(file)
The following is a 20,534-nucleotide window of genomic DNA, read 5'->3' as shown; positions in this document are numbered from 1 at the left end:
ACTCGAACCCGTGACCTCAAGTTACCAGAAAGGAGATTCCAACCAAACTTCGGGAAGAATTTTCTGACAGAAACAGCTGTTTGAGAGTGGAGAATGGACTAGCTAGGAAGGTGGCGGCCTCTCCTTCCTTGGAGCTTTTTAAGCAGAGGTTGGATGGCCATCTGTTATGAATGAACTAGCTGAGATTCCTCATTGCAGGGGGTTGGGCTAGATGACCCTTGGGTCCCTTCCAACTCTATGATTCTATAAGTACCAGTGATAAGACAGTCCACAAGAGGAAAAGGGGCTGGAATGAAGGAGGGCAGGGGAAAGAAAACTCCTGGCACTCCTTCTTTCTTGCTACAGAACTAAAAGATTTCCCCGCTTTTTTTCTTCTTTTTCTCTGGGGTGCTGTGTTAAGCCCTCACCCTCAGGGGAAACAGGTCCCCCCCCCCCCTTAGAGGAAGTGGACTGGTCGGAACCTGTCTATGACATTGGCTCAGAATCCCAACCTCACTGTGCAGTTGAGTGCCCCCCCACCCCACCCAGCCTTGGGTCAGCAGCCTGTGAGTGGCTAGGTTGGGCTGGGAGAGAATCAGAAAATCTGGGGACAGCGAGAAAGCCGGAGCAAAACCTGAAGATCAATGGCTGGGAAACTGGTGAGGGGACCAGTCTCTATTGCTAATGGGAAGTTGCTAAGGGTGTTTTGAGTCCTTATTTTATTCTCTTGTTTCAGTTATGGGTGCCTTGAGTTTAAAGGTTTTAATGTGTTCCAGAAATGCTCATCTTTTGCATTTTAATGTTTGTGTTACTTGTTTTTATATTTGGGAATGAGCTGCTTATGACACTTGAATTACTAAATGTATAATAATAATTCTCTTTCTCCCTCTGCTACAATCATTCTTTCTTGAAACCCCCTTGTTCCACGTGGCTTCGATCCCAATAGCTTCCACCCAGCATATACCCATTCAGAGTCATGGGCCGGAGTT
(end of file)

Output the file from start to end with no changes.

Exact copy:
The following is a 20,534-nucleotide window of genomic DNA, read 5'->3' as shown; positions in this document are numbered from 1 at the left end:
ACTCGAACCCGTGACCTCAAGTTACCAGAAAGGAGATTCCAACCAAACTTCGGGAAGAATTTTCTGACAGAAACAGCTGTTTGAGAGTGGAGAATGGACTAGCTAGGAAGGTGGCGGCCTCTCCTTCCTTGGAGCTTTTTAAGCAGAGGTTGGATGGCCATCTGTTATGAATGAACTAGCTGAGATTCCTCATTGCAGGGGGTTGGGCTAGATGACCCTTGGGTCCCTTCCAACTCTATGATTCTATAAGTACCAGTGATAAGACAGTCCACAAGAGGAAAAGGGGCTGGAATGAAGGAGGGCAGGGGAAAGAAAACTCCTGGCACTCCTTCTTTCTTGCTACAGAACTAAAAGATTTCCCCGCTTTTTTTCTTCTTTTTCTCTGGGGTGCTGTGTTAAGCCCTCACCCTCAGGGGAAACAGGTCCCCCCCCCCCCTTAGAGGAAGTGGACTGGTCGGAACCTGTCTATGACATTGGCTCAGAATCCCAACCTCACTGTGCAGTTGAGTGCCCCCCCACCCCACCCAGCCTTGGGTCAGCAGCCTGTGAGTGGCTAGGTTGGGCTGGGAGAGAATCAGAAAATCTGGGGACAGCGAGAAAGCCGGAGCAAAACCTGAAGATCAATGGCTGGGAAACTGGTGAGGGGACCAGTCTCTATTGCTAATGGGAAGTTGCTAAGGGTGTTTTGAGTCCTTATTTTATTCTCTTGTTTCAGTTATGGGTGCCTTGAGTTTAAAGGTTTTAATGTGTTCCAGAAATGCTCATCTTTTGCATTTTAATGTTTGTGTTACTTGTTTTTATATTTGGGAATGAGCTGCTTATGACACTTGAATTACTAAATGTATAATAATAATTCTCTTTCTCCCTCTGCTACAATCATTCTTTCTTGAAACCCCCTTGTTCCACGTGGCTTCGATCCCAATAGCTTCCACCCAGCATATACCCATTCAGAGTCATGGGCCGGAGTT